Frequently Asked Questions Regarding Ownership of Course Materials Including Online Instruction Materials FAQ
Ownership and use of intellectual property created by Brown employees, including faculty, are governed by the University's Patent and Invention Policy and Copyright Policy. Faculty also must be mindful to avoid use of such intellectual property in a manner that conflicts with their obligations under the University's Conflict of Interest Policy for Officers of Instruction and Research, and the University's general Conflict of Interest and Commitment Policy. The list of frequently asked questions below are aimed at addressing some commonly occurring concerns of faculty members as well as other paid teaching instructors. This document was prepared in consultation with a wide range of Brown faculty and with particular input from the Research Advisory Board (RAB) and the General Counsel's office.
Who owns the copyright in materials created by faculty? The copyright in materials created by an employee within the scope of employment are owned by the employer under the "work made for hire" doctrine unless otherwise specified. In adherence with long-standing tradition relating to course materials (and scholarly publications), the University considers most course materials created by its faculty exempt from the "work made for hire" doctrine subject to a reservation of specific rights to the University as well as certain restrictions on use.
Which course materials are exempted by the University from the "work made for hire" doctrine and considered owned by the faculty-creator?
Ownership of copyright for all of the below belong to the faculty-creator unless the material in question was a) developed with significant input from others at Brown b) derived significantly from use of University resources, or c) the faculty-creator received special or additional compensation to create the course beyond his or her regular salaried appointment. Examples of course materials owned by the faculty creator include:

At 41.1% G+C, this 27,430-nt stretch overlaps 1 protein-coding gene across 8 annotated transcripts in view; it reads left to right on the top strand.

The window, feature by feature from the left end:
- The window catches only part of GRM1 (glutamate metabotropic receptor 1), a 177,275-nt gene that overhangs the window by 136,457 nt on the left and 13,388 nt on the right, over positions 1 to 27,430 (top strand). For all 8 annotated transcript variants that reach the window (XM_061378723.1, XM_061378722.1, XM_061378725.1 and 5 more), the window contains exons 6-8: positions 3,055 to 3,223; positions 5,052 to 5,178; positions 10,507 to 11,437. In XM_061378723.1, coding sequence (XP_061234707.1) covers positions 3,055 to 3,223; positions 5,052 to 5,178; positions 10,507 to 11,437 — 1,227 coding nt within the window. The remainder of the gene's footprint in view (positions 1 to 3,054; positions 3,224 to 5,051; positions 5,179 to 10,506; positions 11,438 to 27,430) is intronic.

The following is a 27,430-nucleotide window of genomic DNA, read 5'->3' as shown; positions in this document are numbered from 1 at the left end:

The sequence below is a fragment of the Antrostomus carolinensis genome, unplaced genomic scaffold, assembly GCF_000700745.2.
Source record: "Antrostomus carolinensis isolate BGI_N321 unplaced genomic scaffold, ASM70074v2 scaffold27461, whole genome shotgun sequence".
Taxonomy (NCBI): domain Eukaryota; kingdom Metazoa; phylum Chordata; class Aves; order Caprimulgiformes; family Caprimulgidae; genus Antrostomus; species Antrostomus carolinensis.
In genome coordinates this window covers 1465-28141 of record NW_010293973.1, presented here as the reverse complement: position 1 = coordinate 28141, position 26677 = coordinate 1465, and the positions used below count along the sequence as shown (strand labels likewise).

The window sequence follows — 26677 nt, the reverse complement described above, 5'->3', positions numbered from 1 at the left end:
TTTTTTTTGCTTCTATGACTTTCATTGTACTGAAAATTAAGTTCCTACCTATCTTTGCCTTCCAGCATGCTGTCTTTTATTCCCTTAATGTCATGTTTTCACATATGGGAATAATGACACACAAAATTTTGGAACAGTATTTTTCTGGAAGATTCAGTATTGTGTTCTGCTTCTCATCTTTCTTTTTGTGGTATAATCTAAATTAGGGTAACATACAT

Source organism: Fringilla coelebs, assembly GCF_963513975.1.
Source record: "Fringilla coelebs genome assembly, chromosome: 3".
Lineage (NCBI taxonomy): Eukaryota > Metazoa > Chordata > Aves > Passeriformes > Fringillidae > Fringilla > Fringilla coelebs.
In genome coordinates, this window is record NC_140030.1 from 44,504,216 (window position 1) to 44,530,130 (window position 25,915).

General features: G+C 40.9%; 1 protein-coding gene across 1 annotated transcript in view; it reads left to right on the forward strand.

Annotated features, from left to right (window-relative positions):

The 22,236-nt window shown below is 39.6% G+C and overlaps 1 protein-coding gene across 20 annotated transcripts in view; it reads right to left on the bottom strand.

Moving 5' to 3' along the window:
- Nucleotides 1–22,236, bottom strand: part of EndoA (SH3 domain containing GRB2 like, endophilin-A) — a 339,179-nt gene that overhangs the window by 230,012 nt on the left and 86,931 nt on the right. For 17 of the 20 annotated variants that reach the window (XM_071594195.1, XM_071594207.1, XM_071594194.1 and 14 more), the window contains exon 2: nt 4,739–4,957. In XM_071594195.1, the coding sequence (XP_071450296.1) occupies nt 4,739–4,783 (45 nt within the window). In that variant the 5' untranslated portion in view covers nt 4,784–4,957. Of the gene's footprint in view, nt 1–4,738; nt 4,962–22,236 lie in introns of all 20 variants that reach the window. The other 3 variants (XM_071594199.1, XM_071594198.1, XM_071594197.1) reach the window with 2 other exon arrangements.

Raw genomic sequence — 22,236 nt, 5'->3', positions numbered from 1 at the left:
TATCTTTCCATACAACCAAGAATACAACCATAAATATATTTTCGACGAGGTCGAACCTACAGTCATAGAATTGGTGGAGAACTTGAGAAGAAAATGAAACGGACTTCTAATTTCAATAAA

- Course syllabi
- Lecture notes
- PowerPoint or other digital presentations
- Class assignments, exams, and supplemental materials
- Digital course materials, including a limited, insubstantial part of a digitally produced or digitally reproduced lecture (but not the entirety of any single lecture or multiple lectures)
What rights does the University retain in course materials exempted from the "work made for hire" doctrine and what restrictions does the University place on the use of such course materials?
- The University retains the right to use such course materials for its own educational and research purposes, including archiving the materials (Section 2.6 of the Copyright Policy)